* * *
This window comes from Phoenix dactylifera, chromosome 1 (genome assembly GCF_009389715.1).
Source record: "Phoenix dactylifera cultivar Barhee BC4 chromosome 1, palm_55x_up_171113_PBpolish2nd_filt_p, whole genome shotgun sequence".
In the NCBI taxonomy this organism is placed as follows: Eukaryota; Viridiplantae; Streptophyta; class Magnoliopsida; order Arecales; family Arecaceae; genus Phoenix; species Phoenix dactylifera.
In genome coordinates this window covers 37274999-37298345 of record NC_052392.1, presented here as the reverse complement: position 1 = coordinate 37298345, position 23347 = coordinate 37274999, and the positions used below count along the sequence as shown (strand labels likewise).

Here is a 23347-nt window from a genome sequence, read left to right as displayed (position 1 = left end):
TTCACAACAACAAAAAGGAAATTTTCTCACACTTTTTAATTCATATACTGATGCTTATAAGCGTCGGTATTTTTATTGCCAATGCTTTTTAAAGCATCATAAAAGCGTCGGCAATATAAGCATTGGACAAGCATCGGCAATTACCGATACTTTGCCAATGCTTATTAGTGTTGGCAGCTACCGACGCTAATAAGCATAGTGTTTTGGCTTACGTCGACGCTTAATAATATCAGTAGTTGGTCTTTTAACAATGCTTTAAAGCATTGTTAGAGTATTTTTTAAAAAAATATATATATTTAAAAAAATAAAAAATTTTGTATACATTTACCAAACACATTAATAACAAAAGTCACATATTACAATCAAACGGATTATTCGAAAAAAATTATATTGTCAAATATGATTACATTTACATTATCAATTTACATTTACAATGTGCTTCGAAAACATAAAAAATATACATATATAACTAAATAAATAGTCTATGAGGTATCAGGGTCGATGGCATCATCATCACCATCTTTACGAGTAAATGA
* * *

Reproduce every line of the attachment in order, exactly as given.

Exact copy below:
This window comes from Phoenix dactylifera, chromosome 1 (genome assembly GCF_009389715.1).
Source record: "Phoenix dactylifera cultivar Barhee BC4 chromosome 1, palm_55x_up_171113_PBpolish2nd_filt_p, whole genome shotgun sequence".
In the NCBI taxonomy this organism is placed as follows: Eukaryota; Viridiplantae; Streptophyta; class Magnoliopsida; order Arecales; family Arecaceae; genus Phoenix; species Phoenix dactylifera.
In genome coordinates this window covers 37274999-37298345 of record NC_052392.1, presented here as the reverse complement: position 1 = coordinate 37298345, position 23347 = coordinate 37274999, and the positions used below count along the sequence as shown (strand labels likewise).

Here is a 23347-nt window from a genome sequence, read left to right as displayed (position 1 = left end):
TTCACAACAACAAAAAGGAAATTTTCTCACACTTTTTAATTCATATACTGATGCTTATAAGCGTCGGTATTTTTATTGCCAATGCTTTTTAAAGCATCATAAAAGCGTCGGCAATATAAGCATTGGACAAGCATCGGCAATTACCGATACTTTGCCAATGCTTATTAGTGTTGGCAGCTACCGACGCTAATAAGCATAGTGTTTTGGCTTACGTCGACGCTTAATAATATCAGTAGTTGGTCTTTTAACAATGCTTTAAAGCATTGTTAGAGTATTTTTTAAAAAAATATATATATTTAAAAAAATAAAAAATTTTGTATACATTTACCAAACACATTAATAACAAAAGTCACATATTACAATCAAACGGATTATTCGAAAAAAATTATATTGTCAAATATGATTACATTTACATTATCAATTTACATTTACAATGTGCTTCGAAAACATAAAAAATATACATATATAACTAAATAAATAGTCTATGAGGTATCAGGGTCGATGGCATCATCATCACCATCTTTACGAGTAAATGA